Outbound flying time to San Francisco is 11 hours and 5 minutes; the city is in the Pacific Time Zone, eight hours behind the UK.
WHERE TO STAY
Virgin Holidays Cruises can book selected accommodation in San Francisco. It’s worth spending more than one night in the city, but if you are only staying the one night included in cruise packages, request hotels on Fisherman’s Wharf, which are within walking distance of the cruise terminal (but much less convenient for downtown).
Holiday Inn Fisherman’s Wharf ££
This 585-room hotel, over five floors and two blocks back from the waterfront, is convenient for Pier 39 and the key Fisherman’s Wharf sights and excursions. Tired in places, the rooms are clean and the service is personable; the cable-car turnaround for access to Union Square and the city centre is two blocks away; much the same goes for the nearby Holiday Inn Express, except that it is half the size (001 415 771 9000; holidayinn.com ; doubles from £186 July-September or book with Virgin Holiday Cruises).
Suites at Fisherman’s Wharf ££
Consider these spacious, self-catering suites for a longer stay, but be warned that you’re eight minutes’ walk from the Wharf (15 minutes from Pier 39) and on a street junction: many street-facing rooms, while enjoying views of the Bay, are noisy, which may bother those who do not relish the sounds of the city, notably the clanking of the trams below. Nice terrace with views for evening drinks (771 0200; shellhospitality.com ; doubles from £140).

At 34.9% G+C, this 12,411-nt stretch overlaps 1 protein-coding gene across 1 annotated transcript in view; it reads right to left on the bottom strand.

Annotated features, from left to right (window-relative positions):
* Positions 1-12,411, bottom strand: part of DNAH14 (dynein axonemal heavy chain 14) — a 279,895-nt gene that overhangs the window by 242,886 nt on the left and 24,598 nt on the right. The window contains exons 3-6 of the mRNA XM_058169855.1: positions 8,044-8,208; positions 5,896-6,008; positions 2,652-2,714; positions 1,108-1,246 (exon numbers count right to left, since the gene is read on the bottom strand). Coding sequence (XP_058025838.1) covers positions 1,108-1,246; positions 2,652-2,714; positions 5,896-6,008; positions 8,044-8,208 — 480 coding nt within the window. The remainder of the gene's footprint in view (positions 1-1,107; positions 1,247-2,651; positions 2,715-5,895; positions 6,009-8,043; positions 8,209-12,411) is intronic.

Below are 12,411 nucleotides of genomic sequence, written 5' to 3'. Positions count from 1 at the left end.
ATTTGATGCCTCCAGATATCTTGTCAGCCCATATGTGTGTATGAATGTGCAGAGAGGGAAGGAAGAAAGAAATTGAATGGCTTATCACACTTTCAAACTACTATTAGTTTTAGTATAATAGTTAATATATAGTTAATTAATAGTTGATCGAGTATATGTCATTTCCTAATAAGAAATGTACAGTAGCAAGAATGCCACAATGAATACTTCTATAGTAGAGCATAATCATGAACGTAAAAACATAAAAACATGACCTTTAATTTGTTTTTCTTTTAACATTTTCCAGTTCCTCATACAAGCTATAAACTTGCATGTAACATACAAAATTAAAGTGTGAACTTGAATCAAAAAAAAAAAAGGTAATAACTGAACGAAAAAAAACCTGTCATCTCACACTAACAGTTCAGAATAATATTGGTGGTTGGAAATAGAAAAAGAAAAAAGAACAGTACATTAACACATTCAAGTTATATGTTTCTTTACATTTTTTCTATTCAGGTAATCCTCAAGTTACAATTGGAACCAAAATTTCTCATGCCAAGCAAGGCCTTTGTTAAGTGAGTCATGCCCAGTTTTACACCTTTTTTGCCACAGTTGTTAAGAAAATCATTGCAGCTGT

The Inn at Union Square ££
There are grander hotels in San Francisco, but this is a good, fairly priced find if you want to be near Union Square and the heart of the city. It’s small and intimate – you could easily miss the entrance – and comfortable, well run and welcoming (397 3510; unionsquare.com ; doubles from £180).
THE INSIDE TRACK
Alaskan weather can be poor and unpredictable, even in the main summer cruising months of June, July and August, so take suitable clothing and be prepared for some the possibility of some excursions – especially floatplane and helicopter sightseeing trips – to be called off.
Juneau (15-hour stopover) is the key stop for shore excursions, so book early: hike options here are not demanding and offer one of the best ways on the cruise to get a taste of the Alaskan backcountry.
Consider your options at Icy Strait Point: there is not enough to do for an hour, never mind the day (12-hour stopover). Unless you wish to remain on ship, it’s essential to book an excursion that takes you away from the “village”, either wildlife watching by boat or by coach into the hinterland.
Make time in Victoria (six-hour stopover) to visit the outstanding Royal British Columbia Museum (royalbcmuseum.bc.ca). Take a taxi to save time: it’s 35 minutes’ walk downtown from the terminal.
Princess Cruises’ website has details on shore excursions. Lonely Planet’s Alaska has good background information on the state, but is sketchy on the cruise ports. The Rough Guide to Vancouver (Penguin) offers coverage of Victoria. Official sites for the key cities are sanfrancisco.travel, tourismvancouver.com and victoria.com .